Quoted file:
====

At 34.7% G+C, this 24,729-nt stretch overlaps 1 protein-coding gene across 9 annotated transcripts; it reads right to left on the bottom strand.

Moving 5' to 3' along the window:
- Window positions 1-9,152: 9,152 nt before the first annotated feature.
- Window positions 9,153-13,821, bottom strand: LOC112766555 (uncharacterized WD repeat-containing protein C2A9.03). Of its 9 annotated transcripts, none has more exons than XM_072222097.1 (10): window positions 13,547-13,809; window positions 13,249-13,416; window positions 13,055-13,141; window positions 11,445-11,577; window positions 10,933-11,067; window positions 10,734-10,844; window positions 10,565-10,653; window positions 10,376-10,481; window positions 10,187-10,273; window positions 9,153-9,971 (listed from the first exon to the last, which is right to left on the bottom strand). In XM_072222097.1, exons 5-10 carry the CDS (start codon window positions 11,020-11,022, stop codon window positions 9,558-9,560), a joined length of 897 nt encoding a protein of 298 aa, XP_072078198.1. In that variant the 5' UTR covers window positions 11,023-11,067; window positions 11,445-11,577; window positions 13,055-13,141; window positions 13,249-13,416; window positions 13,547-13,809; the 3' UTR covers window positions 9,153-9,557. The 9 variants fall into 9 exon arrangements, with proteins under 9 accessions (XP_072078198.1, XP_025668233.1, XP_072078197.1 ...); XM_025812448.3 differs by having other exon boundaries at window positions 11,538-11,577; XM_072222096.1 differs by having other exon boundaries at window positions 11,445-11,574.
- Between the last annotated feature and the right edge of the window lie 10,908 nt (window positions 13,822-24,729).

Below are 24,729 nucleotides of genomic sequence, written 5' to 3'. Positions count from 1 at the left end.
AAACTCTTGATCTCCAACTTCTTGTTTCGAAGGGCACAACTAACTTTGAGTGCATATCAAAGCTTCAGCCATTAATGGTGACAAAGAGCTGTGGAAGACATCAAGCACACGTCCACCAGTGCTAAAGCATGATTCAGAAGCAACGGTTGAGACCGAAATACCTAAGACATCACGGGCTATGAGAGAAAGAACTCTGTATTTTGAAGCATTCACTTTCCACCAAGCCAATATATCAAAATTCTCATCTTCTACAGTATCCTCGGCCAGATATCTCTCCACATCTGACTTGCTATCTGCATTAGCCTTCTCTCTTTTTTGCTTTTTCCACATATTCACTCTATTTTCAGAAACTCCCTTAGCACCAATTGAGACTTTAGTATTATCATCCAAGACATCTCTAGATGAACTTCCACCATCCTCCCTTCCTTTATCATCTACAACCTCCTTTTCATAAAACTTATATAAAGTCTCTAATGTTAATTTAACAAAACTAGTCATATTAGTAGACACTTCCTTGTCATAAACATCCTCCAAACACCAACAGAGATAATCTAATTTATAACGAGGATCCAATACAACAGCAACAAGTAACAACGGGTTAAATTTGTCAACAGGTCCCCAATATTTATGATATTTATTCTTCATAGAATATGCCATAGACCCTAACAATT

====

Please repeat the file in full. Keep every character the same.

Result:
At 34.7% G+C, this 24,729-nt stretch overlaps 1 protein-coding gene across 9 annotated transcripts; it reads right to left on the bottom strand.

Moving 5' to 3' along the window:
- Window positions 1-9,152: 9,152 nt before the first annotated feature.
- Window positions 9,153-13,821, bottom strand: LOC112766555 (uncharacterized WD repeat-containing protein C2A9.03). Of its 9 annotated transcripts, none has more exons than XM_072222097.1 (10): window positions 13,547-13,809; window positions 13,249-13,416; window positions 13,055-13,141; window positions 11,445-11,577; window positions 10,933-11,067; window positions 10,734-10,844; window positions 10,565-10,653; window positions 10,376-10,481; window positions 10,187-10,273; window positions 9,153-9,971 (listed from the first exon to the last, which is right to left on the bottom strand). In XM_072222097.1, exons 5-10 carry the CDS (start codon window positions 11,020-11,022, stop codon window positions 9,558-9,560), a joined length of 897 nt encoding a protein of 298 aa, XP_072078198.1. In that variant the 5' UTR covers window positions 11,023-11,067; window positions 11,445-11,577; window positions 13,055-13,141; window positions 13,249-13,416; window positions 13,547-13,809; the 3' UTR covers window positions 9,153-9,557. The 9 variants fall into 9 exon arrangements, with proteins under 9 accessions (XP_072078198.1, XP_025668233.1, XP_072078197.1 ...); XM_025812448.3 differs by having other exon boundaries at window positions 11,538-11,577; XM_072222096.1 differs by having other exon boundaries at window positions 11,445-11,574.
- Between the last annotated feature and the right edge of the window lie 10,908 nt (window positions 13,822-24,729).

Below are 24,729 nucleotides of genomic sequence, written 5' to 3'. Positions count from 1 at the left end.
AAACTCTTGATCTCCAACTTCTTGTTTCGAAGGGCACAACTAACTTTGAGTGCATATCAAAGCTTCAGCCATTAATGGTGACAAAGAGCTGTGGAAGACATCAAGCACACGTCCACCAGTGCTAAAGCATGATTCAGAAGCAACGGTTGAGACCGAAATACCTAAGACATCACGGGCTATGAGAGAAAGAACTCTGTATTTTGAAGCATTCACTTTCCACCAAGCCAATATATCAAAATTCTCATCTTCTACAGTATCCTCGGCCAGATATCTCTCCACATCTGACTTGCTATCTGCATTAGCCTTCTCTCTTTTTTGCTTTTTCCACATATTCACTCTATTTTCAGAAACTCCCTTAGCACCAATTGAGACTTTAGTATTATCATCCAAGACATCTCTAGATGAACTTCCACCATCCTCCCTTCCTTTATCATCTACAACCTCCTTTTCATAAAACTTATATAAAGTCTCTAATGTTAATTTAACAAAACTAGTCATATTAGTAGACACTTCCTTGTCATAAACATCCTCCAAACACCAACAGAGATAATCTAATTTATAACGAGGATCCAATACAACAGCAACAAGTAACAACGGGTTAAATTTGTCAACAGGTCCCCAATATTTATGATATTTATTCTTCATAGAATATGCCATAGACCCTAACAATT